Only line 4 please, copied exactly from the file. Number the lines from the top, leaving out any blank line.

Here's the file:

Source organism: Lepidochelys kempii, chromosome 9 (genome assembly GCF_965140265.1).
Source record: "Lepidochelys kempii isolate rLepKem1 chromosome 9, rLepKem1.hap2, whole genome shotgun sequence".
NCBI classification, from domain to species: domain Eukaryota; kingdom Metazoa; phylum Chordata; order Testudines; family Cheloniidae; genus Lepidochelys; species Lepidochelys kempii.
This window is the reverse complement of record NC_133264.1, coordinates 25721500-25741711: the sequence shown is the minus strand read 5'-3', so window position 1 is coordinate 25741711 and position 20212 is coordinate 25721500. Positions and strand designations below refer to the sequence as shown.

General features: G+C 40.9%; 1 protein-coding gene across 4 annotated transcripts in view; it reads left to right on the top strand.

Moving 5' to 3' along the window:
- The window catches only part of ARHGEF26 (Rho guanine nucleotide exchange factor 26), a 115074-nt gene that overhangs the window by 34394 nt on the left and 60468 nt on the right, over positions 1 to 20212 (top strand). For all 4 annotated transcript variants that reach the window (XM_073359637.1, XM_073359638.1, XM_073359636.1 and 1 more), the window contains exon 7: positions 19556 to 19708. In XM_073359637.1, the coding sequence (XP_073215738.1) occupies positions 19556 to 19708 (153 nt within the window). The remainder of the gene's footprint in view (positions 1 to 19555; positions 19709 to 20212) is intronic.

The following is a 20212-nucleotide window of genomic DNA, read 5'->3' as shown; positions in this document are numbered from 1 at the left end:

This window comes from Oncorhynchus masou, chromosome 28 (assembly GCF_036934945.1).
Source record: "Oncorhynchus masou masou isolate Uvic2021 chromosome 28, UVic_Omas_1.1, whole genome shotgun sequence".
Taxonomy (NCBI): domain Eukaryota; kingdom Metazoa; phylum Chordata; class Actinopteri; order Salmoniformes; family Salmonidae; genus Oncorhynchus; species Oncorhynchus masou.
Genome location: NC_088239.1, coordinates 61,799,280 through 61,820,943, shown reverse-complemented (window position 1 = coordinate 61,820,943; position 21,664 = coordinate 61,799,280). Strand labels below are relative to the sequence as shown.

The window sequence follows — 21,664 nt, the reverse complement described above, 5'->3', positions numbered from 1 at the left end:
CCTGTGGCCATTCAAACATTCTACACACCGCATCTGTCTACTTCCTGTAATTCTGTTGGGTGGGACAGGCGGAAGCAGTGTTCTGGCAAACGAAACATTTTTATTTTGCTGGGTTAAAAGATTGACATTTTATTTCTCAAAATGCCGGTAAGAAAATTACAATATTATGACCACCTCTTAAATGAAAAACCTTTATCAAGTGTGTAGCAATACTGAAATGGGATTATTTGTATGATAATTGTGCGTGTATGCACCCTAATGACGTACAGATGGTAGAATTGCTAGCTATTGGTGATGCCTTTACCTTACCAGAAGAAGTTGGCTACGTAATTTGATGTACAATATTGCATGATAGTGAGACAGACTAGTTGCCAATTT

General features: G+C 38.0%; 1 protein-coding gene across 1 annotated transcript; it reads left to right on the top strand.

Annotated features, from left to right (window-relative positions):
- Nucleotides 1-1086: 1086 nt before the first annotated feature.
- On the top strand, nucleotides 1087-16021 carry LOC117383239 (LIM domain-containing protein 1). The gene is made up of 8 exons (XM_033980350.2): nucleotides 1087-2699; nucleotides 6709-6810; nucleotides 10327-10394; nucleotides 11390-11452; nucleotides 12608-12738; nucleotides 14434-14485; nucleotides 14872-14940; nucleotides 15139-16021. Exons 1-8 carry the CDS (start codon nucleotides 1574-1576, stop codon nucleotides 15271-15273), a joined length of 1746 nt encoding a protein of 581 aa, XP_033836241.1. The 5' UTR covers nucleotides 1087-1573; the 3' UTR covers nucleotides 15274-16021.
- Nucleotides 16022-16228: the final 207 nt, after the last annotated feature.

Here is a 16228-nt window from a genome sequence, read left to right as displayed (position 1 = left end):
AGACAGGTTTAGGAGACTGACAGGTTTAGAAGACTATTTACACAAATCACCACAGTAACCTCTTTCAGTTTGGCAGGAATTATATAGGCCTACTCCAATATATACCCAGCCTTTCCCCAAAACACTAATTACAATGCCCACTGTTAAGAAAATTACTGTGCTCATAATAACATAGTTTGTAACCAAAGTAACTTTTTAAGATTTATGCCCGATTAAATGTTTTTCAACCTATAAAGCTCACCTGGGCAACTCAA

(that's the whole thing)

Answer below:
This window is the reverse complement of record NC_133264.1, coordinates 25721500-25741711: the sequence shown is the minus strand read 5'-3', so window position 1 is coordinate 25741711 and position 20212 is coordinate 25721500. Positions and strand designations below refer to the sequence as shown.